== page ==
Ocean circulation and dynamics on the west Antarctic Peninsula continental shelf
Moffat Varas, Carlos F.
MetadataShow full item record
LocationWestern Antarctic Peninsula
KeywordOcean circulation; Ocean-atmosphere interaction; Laurence M. Gould (Ship) Cruise LMG01-03; Laurence M. Gould (Ship) Cruise LMG02-1A; Laurence M. Gould (Ship) Cruise LMG03-02; Nathaniel B. Palmer (Ship) Cruise NBP01-03; Nathaniel B. Palmer (Ship) Cruise NBP01-04; Nathaniel B. Palmer (Ship) Cruise NBP02-02; Nathaniel B. Palmer (Ship) Cruise NBP02-04
Observations of current velocity, temperature, salinity and pressure from a 2-year moored array deployment and four hydrographic cruises conducted by the United States Southern Ocean GLOBEC program on the western Antarctic Peninsula continental shelf are used to characterize the ocean circulation and its connection to fresh water and heat fluxes on the shelf. Mean velocities on the shelf are of the order of 5 cm/s or less. Tidal motions are dominated by the M2 and S2 semi-diurnal tides and the O1 and K1 diurnal tides, although the tidal velocities are typically less than 2 cm/s. Near-inertial motions are relatively large, with current velocities as high as 26 cm/s. It is shown that Marguerite Trough, a large bathymetric feature connecting the shelf-break to Marguerite Bay, plays a critical role in determining the circulation. The mean flow is strongly steered in the along-slope direction, and the tidal currents also show increasing current polarization at depth in Marguerite Trough. At timescales of 5 to 20 days, the observations show bottom-intensified motion in Marguerite Trough consistent with bottom-trapped topographic Rossby waves. The subtidal circulation in the trough has a significant wind-driven component in Marguerite Trough, with downwelling-favorable winds forcing cross-shelf flow on the northern side of the trough and along the shore on the outer shelf. Upwelling-favorable winds force roughly the opposite circulation. The cyclonic circulation on the trough helps advect blobs of salty, warm and nutrient-rich water across the shelf. These intrusions are small (≈4 km) and frequent (4 events/month). Also, the Antarctic Peninsula Coastal Current (APCC), a coastal buoyant current which is described for the first time here. The APCC is a seasonal current which is only present during the ice-free season and is forced by freshwater fluxes associated with large glacier melt and precipitation rates in the region.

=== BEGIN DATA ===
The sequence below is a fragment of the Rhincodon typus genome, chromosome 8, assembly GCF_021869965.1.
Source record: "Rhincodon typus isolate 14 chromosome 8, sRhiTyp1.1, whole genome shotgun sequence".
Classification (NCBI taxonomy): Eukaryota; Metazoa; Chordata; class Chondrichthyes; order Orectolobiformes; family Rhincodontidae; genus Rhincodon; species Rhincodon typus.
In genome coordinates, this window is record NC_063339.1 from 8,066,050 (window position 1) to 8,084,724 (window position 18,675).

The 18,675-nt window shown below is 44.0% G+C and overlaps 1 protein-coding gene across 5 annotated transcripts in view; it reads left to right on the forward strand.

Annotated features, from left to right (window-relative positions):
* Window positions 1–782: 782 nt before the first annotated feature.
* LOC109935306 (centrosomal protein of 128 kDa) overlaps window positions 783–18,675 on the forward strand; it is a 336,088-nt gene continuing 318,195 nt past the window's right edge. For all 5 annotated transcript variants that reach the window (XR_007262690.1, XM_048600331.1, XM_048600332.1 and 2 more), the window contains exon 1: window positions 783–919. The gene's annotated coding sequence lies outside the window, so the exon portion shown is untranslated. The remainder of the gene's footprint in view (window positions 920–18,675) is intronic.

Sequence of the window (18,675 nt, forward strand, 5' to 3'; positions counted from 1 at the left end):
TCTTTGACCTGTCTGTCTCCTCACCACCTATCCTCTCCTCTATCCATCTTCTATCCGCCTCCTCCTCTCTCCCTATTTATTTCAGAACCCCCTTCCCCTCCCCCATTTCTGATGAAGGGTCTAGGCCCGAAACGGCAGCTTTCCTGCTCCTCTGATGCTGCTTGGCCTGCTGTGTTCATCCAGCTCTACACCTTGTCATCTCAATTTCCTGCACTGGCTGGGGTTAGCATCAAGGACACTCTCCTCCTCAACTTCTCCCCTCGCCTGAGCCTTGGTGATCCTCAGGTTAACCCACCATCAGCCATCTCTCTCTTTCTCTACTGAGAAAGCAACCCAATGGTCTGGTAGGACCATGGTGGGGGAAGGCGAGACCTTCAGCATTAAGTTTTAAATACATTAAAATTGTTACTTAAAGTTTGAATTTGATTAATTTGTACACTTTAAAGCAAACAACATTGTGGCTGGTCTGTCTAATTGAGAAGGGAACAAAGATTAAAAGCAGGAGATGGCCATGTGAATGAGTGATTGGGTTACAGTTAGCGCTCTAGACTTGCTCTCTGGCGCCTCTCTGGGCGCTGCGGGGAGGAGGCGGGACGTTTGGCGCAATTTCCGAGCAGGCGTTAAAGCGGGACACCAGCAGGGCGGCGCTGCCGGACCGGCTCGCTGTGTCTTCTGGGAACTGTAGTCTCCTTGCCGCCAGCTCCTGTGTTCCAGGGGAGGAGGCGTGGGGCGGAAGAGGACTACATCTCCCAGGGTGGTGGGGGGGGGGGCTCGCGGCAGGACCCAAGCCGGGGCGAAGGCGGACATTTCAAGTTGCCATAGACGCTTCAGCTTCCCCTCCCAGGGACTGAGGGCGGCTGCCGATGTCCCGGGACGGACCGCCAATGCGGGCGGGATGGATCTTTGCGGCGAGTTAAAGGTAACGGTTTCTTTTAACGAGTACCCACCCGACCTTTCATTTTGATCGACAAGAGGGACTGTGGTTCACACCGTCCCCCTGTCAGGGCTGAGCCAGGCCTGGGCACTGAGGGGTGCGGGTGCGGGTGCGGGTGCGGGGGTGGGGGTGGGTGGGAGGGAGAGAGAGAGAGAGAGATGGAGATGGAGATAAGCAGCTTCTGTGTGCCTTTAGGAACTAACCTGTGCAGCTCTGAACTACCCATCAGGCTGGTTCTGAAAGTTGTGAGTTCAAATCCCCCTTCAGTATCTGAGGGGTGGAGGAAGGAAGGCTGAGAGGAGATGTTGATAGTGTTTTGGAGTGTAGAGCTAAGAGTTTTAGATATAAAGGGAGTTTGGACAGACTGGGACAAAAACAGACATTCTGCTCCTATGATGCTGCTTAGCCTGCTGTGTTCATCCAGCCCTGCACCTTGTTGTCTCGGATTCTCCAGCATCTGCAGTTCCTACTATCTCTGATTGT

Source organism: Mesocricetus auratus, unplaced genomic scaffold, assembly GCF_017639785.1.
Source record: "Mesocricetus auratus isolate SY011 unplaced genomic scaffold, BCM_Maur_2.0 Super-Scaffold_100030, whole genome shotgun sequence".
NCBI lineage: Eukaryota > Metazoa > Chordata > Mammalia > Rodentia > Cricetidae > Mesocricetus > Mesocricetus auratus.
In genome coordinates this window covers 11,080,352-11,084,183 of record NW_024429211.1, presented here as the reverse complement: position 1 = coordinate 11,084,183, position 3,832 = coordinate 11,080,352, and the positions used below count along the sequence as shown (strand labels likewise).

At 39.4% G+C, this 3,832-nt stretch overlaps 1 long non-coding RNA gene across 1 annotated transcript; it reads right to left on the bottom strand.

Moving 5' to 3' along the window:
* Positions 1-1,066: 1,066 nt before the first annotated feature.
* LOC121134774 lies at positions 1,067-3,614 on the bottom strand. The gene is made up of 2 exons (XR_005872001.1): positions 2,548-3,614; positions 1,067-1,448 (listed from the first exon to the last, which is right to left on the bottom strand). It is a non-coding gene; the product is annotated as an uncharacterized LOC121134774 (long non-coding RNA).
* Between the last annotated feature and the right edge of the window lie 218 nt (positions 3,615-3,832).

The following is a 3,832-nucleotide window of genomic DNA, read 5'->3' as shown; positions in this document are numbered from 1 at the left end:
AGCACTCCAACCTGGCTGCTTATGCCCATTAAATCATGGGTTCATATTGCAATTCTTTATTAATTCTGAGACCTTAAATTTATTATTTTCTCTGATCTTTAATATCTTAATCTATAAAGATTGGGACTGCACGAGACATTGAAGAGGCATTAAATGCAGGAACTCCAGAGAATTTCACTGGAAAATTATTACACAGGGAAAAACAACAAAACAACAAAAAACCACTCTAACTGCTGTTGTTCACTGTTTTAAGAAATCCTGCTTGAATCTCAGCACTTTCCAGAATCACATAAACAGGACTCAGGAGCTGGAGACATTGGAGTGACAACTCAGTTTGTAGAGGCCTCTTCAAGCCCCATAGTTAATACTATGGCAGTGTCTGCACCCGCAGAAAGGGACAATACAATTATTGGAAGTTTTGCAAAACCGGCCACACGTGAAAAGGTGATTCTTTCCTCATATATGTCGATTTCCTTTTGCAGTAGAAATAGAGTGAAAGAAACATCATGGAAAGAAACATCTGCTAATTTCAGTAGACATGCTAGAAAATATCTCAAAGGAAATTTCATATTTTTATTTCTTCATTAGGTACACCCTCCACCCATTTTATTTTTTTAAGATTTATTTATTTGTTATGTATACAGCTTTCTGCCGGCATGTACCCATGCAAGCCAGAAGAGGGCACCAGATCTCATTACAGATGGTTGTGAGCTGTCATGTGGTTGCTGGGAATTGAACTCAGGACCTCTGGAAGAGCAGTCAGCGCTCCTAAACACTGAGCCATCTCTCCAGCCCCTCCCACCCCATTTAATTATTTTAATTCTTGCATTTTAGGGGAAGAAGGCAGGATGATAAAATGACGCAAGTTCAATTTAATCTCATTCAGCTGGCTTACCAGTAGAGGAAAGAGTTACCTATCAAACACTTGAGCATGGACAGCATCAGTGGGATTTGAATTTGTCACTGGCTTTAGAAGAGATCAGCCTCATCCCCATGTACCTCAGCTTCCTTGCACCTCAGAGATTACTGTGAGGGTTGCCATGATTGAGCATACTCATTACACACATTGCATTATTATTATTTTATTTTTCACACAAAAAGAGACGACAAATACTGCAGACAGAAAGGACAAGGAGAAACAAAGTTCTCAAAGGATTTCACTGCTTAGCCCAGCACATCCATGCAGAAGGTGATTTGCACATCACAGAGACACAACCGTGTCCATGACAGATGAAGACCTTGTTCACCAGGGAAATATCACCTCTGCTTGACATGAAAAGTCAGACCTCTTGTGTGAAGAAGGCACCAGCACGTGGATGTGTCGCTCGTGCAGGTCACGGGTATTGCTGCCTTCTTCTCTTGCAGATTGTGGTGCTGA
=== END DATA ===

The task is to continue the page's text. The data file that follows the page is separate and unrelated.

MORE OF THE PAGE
Submitted in partial fulfillment of the requirements for the degree of Doctor of Philosophy at the Massachusetts Institute of Technology and the Woods Hole Oceanographic Institution September 2007
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